7. ^ – 2014 Toyota Aygo Release, UK: Toyota References, 10 January 2014, retrieved 23 May 2014
  8. ^ "Die ADAC Pannenstatistik 2009". ADAC Motorwelt: 26–27. May 2010.
  9. ^ "Pannenstatistik – Kleinstwagen" [Breakdown statistics – Microcars] (in German). ADAC. May 2010. Archived from the original on 2 May 2010.
  10. ^ Abuelsamid, Sam (1 February 2009). "2009 Toyota Aygo drops CO2 emissions to 106 g/km". Autoblog. Retrieved 1 February 2016.
  11. ^ "Official Citroen C1 2005 safety rating". Euro NCAP.
  12. ^ "Official Toyota Aygo 2012 safety rating results". Euro NCAP.
  13. ^ "Toyota reveals Aygo supercar concept". AM-online. UK. 13 June 2008. Retrieved 25 May 2012.
  14. ^ "Toyota Aygo Crazy review". Autocar. UK. 9 June 2008. Retrieved 25 May 2012.
  15. ^ Bonnet, Oliver (1 October 2009). "Voitures chinoises : l'art du copier-coller". L'Internaute (in French). Retrieved 5 November 2021.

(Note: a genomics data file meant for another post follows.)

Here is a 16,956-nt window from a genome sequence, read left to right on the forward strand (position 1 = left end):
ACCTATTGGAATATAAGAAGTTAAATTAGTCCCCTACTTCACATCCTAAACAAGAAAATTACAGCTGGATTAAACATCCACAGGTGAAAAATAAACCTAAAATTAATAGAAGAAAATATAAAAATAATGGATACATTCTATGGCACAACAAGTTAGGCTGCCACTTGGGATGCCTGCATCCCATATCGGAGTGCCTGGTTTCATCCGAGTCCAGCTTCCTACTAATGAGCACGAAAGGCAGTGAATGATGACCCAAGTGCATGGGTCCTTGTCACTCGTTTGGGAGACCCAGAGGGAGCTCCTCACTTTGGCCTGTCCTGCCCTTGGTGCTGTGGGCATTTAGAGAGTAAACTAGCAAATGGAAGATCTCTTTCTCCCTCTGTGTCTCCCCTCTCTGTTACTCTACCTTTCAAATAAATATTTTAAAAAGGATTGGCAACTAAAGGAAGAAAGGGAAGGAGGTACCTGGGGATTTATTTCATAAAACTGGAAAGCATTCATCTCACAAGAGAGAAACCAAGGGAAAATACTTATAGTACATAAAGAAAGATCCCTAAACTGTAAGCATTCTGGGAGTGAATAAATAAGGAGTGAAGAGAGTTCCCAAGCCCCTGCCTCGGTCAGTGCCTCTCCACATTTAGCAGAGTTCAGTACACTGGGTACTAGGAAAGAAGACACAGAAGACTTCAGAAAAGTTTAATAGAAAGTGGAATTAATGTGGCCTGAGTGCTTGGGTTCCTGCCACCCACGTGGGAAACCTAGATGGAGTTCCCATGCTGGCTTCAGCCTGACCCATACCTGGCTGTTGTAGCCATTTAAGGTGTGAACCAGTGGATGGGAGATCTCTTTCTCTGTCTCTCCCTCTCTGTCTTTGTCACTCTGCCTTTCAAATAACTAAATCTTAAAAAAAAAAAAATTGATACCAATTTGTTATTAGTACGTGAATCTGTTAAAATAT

16. ^ Philip, Sam (3 March 2014). "It's the new Toyota Aygo. No, really". Top Gear. Archived from the original on 4 June 2015. Retrieved 1 May 2015.
  17. ^ "All-new Toyota AYGO revealed" (Press release). UK: Toyota. Retrieved 11 February 2015.
  18. ^ "New Toyota Aygo new x-cite Models". Top Car News. Archived from the original on 21 January 2018. Retrieved 27 June 2017.
  19. ^ "NEW AYGO – The success story continues with a fresh face and more driving fun than ever" (Press release). Europe: Toyota. 23 February 2018. Retrieved 1 March 2018.
  20. ^ "Toyota Aygo European sales figures". 31 January 2014. Retrieved 14 December 2020.